04 01 2013
Reading Hacker News, I came across someone's goal of reading a man page a day. The discussion around that post quickly turned to how to pick manual pages, and I decided to try to come up with a way to automatically load a random one in Emacs. Here's the result:
;; Taken from http://emacswiki.org/emacs/ElispCookbook#toc57 (defun directory-dirs (dir) "Find all directories in DIR." (unless (file-directory-p dir) (error "Not a directory `%s'" dir)) (let ((dir (directory-file-name dir)) (dirs '()) (files (directory-files dir nil nil t))) (dolist (file files) (unless (member file '("." "..")) (let ((file (concat dir "/" file))) (when (file-directory-p file) (setq dirs (append (cons file (directory-dirs file)) dirs)))))) dirs)) ;; Taken from ;; http://stackoverflow.com/questions/3815467/stripping-duplicate-elements-in-a-list-of-strings-in-elisp (defun strip-duplicates (list) (let ((new-list nil)) (while list (when (and (car list) (not (member (car list) new-list))) (setq new-list (cons (car list) new-list))) (setq list (cdr list))) (nreverse new-list))) ;; Display a random manual page (defun open-random-man-page () (interactive) ;; Get manual page paths from the environment. (setq man-paths (parse-colon-path (getenv "MANPATH"))) ;; What if MANPATH isn't set or is empty? We'll take a guess: (if (eq man-paths nil) (setq man-paths (list "/usr/share/man"))) (setq man-dirs ()) (dolist (man-path man-paths) (setq man-dirs (append man-dirs (directory-dirs man-path)))) ;; Get a list of files in manual page paths. (setq files ()) (dolist (man-dir man-dirs) (setq files (append files (directory-files man-dir nil "^[^\.].*")))) ;; Fixup the files to be a list of man pages. (setq man-pages ()) (dolist (file files) (setq man-pages (cons (car (split-string file "\\." t)) man-pages))) (setq man-pages (strip-duplicates man-pages)) (random t) (princ "Selecting random manual page from " t) (princ (length man-pages) t) (princ " possibilities." t) (manual-entry (nth (random (length man-pages)) man-pages)))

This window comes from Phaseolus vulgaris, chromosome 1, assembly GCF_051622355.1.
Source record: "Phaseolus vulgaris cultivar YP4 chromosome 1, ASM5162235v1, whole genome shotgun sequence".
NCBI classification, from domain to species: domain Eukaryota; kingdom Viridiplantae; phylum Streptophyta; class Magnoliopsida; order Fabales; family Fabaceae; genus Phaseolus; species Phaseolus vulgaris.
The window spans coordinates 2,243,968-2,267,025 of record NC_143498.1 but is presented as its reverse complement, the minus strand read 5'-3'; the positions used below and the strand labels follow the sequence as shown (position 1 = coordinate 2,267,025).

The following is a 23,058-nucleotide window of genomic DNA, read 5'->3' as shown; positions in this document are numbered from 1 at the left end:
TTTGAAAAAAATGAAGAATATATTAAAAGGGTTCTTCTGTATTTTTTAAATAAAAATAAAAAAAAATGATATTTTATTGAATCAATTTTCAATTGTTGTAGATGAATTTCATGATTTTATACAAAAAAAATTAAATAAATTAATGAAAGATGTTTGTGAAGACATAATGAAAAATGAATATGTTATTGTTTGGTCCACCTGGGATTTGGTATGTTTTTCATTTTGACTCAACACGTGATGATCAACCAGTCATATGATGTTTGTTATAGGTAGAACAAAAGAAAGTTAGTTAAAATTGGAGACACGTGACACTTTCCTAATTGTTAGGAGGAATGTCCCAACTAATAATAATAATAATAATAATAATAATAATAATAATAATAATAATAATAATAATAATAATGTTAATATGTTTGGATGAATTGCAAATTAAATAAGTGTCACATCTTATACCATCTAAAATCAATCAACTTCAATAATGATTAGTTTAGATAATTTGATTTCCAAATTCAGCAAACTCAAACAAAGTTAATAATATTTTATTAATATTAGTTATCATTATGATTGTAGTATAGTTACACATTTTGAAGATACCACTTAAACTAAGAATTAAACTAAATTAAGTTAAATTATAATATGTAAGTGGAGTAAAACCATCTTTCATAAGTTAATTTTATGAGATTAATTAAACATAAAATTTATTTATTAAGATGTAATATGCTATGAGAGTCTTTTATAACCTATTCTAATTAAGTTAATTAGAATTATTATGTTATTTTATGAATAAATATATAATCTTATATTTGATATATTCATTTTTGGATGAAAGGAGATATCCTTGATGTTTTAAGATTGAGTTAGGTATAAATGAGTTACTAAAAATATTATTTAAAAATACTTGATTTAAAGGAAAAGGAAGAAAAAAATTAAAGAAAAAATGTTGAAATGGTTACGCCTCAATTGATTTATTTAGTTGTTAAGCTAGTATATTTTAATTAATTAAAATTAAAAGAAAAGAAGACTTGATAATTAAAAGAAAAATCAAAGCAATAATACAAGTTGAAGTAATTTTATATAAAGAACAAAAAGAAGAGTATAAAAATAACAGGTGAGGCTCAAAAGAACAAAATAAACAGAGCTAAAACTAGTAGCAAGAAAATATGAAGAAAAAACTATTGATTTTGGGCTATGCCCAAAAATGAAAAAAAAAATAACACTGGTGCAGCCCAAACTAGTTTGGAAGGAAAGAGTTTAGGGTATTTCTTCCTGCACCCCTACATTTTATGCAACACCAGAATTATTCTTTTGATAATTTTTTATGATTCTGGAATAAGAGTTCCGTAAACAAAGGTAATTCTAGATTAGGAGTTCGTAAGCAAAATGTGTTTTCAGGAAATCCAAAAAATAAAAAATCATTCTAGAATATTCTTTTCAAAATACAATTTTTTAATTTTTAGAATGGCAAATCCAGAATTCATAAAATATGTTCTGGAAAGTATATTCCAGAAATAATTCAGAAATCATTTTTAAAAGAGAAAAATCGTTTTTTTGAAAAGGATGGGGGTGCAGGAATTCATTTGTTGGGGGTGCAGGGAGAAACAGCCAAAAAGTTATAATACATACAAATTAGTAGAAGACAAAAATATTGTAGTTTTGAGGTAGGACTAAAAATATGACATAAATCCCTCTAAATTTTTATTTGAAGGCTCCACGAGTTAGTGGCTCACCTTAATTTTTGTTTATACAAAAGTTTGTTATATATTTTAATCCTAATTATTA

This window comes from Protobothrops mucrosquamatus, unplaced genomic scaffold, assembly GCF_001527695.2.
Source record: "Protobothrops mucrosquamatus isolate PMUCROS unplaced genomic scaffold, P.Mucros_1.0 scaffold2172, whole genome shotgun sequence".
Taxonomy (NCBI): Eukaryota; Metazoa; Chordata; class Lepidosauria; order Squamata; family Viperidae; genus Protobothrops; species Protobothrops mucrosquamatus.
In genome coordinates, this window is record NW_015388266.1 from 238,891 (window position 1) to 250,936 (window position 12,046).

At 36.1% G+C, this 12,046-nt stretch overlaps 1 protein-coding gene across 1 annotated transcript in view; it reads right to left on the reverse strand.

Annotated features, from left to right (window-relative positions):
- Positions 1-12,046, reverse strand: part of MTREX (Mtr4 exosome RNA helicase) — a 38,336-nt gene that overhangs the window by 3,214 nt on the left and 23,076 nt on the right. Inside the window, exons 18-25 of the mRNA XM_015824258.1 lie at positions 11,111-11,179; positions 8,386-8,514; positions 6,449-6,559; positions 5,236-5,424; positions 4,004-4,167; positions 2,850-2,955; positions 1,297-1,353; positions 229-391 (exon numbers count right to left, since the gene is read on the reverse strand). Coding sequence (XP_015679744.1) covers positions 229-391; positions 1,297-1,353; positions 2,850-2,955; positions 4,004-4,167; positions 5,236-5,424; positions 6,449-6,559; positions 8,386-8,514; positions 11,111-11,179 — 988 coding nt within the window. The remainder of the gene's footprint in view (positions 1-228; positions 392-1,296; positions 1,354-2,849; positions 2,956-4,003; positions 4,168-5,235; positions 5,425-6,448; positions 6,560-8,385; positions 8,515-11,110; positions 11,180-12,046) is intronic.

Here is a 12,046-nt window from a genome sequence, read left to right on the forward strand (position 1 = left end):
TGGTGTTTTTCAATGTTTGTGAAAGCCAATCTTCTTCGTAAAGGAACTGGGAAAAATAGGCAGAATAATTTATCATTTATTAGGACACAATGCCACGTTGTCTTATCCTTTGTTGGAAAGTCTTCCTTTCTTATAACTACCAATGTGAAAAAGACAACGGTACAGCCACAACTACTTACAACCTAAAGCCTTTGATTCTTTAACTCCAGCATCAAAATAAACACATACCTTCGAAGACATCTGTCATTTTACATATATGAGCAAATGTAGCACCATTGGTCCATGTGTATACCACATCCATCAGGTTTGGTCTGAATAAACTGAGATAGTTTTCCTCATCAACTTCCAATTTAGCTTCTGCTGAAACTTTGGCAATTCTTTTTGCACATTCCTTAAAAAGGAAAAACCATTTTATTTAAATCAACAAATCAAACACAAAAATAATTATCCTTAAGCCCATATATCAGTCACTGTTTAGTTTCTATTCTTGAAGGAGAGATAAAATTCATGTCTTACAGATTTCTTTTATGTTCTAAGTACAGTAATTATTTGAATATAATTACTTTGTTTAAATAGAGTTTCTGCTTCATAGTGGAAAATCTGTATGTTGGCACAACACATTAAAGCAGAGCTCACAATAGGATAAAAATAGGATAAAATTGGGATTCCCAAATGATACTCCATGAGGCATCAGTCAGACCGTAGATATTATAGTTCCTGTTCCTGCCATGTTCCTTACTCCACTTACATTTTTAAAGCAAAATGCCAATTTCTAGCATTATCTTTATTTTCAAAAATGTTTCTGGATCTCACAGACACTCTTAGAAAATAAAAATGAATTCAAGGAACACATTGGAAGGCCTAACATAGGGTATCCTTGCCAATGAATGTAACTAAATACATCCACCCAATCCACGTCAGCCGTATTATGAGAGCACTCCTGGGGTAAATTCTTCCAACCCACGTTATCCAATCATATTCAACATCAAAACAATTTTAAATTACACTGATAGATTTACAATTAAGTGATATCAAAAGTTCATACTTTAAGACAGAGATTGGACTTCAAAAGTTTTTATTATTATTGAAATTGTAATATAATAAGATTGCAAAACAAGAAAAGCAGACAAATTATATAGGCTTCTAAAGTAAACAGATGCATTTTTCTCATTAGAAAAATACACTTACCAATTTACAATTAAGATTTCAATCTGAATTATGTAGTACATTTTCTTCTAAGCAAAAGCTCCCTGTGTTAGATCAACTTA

I'm sure there's a more elegant way of doing this, but it works, mostly. It doesn't filter out subdirectories (such as man1), and only gives you the default manpage if there is more than one (such as read). Some other things caught my eye though: on my main home machine, this code finds roughly 20k manual pages, which would take over 50 years to read if you only read one a day. Of course, you could read more than one a day, or focus on things you are using or interested in. Another way to use this code is as a starting point: fire up a random manual page, then research more from there, or at least after reading it you are aware of "the tip of the iceberg" (especially in the case of many libraries with man pages).
posted at: 18:43 | path: | permanent link to this entry